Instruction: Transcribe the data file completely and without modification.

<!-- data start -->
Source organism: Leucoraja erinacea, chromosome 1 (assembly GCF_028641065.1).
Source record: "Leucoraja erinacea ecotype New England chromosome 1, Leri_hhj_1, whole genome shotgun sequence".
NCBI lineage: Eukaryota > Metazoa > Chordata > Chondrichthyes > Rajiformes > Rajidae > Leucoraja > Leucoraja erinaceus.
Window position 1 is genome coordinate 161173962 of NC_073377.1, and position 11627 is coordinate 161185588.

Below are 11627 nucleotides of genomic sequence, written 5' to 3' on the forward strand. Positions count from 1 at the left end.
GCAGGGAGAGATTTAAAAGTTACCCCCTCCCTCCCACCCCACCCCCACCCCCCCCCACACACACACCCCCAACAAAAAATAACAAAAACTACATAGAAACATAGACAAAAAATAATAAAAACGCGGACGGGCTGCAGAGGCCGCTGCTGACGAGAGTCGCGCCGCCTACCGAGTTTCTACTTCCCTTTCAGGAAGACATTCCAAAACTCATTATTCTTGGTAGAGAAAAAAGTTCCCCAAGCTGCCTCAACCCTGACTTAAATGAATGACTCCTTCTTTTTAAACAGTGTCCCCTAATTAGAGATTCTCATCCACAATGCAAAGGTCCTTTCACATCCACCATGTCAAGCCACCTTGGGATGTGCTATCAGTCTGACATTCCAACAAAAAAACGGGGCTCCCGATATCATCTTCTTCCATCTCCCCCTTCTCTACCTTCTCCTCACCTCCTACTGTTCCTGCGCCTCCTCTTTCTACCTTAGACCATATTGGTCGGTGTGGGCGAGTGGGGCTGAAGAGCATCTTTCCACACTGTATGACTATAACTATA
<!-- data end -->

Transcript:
Source organism: Leucoraja erinacea, chromosome 1 (assembly GCF_028641065.1).
Source record: "Leucoraja erinacea ecotype New England chromosome 1, Leri_hhj_1, whole genome shotgun sequence".
NCBI lineage: Eukaryota > Metazoa > Chordata > Chondrichthyes > Rajiformes > Rajidae > Leucoraja > Leucoraja erinaceus.
Window position 1 is genome coordinate 161173962 of NC_073377.1, and position 11627 is coordinate 161185588.

Below are 11627 nucleotides of genomic sequence, written 5' to 3' on the forward strand. Positions count from 1 at the left end.
GCAGGGAGAGATTTAAAAGTTACCCCCTCCCTCCCACCCCACCCCCACCCCCCCCCACACACACACCCCCAACAAAAAATAACAAAAACTACATAGAAACATAGACAAAAAATAATAAAAACGCGGACGGGCTGCAGAGGCCGCTGCTGACGAGAGTCGCGCCGCCTACCGAGTTTCTACTTCCCTTTCAGGAAGACATTCCAAAACTCATTATTCTTGGTAGAGAAAAAAGTTCCCCAAGCTGCCTCAACCCTGACTTAAATGAATGACTCCTTCTTTTTAAACAGTGTCCCCTAATTAGAGATTCTCATCCACAATGCAAAGGTCCTTTCACATCCACCATGTCAAGCCACCTTGGGATGTGCTATCAGTCTGACATTCCAACAAAAAAACGGGGCTCCCGATATCATCTTCTTCCATCTCCCCCTTCTCTACCTTCTCCTCACCTCCTACTGTTCCTGCGCCTCCTCTTTCTACCTTAGACCATATTGGTCGGTGTGGGCGAGTGGGGCTGAAGAGCATCTTTCCACACTGTATGACTATAACTATA